Tuesday, July 30, 2013

Harry F. Byrd Jr. RIP

The following is a release from the Governors office:

Governor Bob McDonnell issued the following statement this morning regarding news that former Virginia Senator Harry F. Byrd, Jr., America’s oldest living former senator, has passed away at 98 at his home in Winchester. In addition, the governor has ordered all state flags to fly at half-staff Friday and Saturday in memory of the senator.

“This morning, Harry F. Byrd, Jr., America’s oldest living former senator, passed away at his home in Winchester. This is a sad day in the Commonwealth. A chapter of our history has concluded; we’ve lost a good and decent person and a dedicated public servant.

Senator Byrd was a son of the Valley. He was born in Winchester. While he would go on to attend school at VMI and UVa, serve our nation in World War II, represent the area in the State Senate, and then serve three terms in Washington as a United States Senator, it was always true that in spirit and in soul, Harry F. Byrd, Jr. never left the Valley that he loved.

Senator Byrd was an iconic figure in Virginia history. He lived through a century of immense change, both here at home and abroad, and he never sat on the sidelines. From his time in public office to his long career in journalism, Harry F. Byrd, Jr. was at the center of the great debates and policy discussions that marked our nation’s path forward. He made his mark as a strong fiscal conservative, always committed to ensuring that taxpayer dollars be wisely and conservatively utilized.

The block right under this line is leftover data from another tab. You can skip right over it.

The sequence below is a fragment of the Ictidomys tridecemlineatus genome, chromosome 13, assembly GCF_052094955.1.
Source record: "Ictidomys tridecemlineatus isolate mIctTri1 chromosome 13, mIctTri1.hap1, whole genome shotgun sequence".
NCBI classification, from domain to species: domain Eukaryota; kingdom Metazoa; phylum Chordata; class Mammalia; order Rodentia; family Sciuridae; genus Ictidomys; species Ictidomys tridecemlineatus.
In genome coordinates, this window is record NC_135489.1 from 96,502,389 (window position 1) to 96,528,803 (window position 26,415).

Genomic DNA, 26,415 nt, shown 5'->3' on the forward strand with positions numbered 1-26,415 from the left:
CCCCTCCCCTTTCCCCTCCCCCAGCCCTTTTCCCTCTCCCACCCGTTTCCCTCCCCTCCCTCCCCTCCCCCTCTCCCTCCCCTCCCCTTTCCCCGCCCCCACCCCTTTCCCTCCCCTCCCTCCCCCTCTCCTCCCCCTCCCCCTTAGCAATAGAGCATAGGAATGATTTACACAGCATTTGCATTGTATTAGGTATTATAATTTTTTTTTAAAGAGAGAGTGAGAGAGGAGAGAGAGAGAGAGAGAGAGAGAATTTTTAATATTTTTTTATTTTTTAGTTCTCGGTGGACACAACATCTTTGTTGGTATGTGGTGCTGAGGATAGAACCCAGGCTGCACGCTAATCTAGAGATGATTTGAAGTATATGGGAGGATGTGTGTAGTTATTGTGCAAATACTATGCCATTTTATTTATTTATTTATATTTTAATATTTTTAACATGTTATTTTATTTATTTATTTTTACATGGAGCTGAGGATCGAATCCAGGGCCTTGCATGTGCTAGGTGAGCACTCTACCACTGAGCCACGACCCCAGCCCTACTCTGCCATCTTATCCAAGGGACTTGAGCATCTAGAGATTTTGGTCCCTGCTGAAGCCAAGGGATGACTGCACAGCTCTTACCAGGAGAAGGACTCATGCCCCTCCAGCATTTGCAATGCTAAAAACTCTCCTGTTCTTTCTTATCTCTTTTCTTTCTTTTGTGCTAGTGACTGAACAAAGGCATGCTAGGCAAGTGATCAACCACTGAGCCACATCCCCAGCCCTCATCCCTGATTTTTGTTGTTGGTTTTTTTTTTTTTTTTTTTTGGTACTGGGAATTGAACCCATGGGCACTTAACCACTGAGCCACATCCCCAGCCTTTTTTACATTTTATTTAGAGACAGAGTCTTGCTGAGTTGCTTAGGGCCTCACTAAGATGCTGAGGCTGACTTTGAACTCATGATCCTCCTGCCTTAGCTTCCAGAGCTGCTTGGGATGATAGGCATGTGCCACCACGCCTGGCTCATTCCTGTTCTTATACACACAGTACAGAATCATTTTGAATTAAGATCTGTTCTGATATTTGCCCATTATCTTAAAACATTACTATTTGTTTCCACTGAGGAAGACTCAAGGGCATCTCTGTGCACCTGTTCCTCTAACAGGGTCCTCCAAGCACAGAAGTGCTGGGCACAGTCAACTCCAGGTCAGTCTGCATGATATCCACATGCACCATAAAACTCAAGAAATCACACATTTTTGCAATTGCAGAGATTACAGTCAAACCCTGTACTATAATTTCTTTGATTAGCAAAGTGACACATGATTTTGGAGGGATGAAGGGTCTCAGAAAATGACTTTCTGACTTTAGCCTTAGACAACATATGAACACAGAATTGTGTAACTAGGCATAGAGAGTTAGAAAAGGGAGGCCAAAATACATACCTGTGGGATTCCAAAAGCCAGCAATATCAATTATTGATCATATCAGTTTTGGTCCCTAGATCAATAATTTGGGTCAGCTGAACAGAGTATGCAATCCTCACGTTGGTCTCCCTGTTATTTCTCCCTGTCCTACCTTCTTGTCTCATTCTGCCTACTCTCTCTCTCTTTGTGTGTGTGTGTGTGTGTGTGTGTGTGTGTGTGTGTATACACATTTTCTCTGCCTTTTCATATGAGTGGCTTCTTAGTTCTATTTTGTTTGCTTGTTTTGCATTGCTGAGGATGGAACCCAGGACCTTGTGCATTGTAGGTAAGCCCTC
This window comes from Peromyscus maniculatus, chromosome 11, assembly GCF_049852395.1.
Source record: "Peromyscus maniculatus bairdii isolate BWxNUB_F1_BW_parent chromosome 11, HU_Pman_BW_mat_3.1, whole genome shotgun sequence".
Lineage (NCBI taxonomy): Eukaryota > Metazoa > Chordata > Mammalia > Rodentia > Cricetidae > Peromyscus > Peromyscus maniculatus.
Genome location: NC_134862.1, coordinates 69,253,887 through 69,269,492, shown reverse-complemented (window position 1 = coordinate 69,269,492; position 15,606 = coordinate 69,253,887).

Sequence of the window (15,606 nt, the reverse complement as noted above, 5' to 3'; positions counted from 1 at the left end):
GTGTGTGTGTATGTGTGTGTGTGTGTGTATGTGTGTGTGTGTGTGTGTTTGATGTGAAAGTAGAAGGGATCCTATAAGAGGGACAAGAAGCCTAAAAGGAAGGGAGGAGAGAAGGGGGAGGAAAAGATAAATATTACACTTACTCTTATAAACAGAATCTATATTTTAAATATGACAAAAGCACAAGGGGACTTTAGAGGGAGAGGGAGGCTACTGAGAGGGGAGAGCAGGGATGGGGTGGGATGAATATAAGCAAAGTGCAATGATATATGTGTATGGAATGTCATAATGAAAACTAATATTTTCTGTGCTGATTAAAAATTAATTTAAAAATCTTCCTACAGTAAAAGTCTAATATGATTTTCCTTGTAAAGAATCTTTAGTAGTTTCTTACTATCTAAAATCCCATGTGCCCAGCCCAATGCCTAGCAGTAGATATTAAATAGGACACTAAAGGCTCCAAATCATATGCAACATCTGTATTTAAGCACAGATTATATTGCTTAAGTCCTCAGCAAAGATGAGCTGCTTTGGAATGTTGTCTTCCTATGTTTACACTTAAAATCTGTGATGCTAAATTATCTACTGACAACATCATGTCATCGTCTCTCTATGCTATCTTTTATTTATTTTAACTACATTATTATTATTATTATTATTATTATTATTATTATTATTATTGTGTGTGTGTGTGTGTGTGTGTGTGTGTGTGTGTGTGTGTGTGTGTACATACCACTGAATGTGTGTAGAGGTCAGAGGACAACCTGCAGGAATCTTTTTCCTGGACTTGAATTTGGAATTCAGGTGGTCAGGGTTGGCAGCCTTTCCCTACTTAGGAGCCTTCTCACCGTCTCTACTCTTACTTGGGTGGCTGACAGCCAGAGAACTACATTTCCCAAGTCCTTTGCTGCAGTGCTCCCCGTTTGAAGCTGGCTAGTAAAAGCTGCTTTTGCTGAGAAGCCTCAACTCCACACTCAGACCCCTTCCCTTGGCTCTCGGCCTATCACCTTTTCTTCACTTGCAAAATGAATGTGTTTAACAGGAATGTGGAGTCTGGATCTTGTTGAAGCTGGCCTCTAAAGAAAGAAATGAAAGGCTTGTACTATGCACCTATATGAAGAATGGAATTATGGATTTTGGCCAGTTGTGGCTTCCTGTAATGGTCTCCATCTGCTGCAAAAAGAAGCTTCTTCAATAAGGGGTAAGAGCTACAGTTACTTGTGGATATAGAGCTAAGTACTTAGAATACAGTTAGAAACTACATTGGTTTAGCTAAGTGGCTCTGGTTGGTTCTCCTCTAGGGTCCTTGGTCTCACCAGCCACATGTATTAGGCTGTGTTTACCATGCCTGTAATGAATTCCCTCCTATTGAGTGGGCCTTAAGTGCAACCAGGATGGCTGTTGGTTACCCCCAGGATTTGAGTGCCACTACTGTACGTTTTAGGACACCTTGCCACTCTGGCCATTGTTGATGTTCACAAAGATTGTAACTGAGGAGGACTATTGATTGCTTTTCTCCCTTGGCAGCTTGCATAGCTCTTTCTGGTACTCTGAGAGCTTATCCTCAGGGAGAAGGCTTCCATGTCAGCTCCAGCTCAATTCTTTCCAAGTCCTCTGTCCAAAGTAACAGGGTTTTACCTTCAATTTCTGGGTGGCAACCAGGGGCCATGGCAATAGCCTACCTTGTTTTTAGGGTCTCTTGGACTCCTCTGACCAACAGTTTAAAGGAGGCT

I had the great opportunity to visit with the senator several times over the past few years at his home. His mind was sharp, and he was quick with stories from growing up in Virginia’s Executive Mansion in the 1920’s to his experiences as the first person ever elected and re-elected to the United States Senate as an independent. The senator was rightly known for his civility, candor and wit, and those attributes remained with him until the very end. As governor, there were a number of times I would receive a carefully handwritten letter from the senator, well into his 90’s, letting me know how he felt about legislation and policy discussions in Richmond. He lived to participate in the public discourse and he cherished democracy and civic engagement. That was the common thread that ran from his time in public office to his editorials and columns in The Winchester Star and The Harrisonburg Daily News-Record.

Virginia will mourn the passing of Senator Harry F. Byrd, Jr.”

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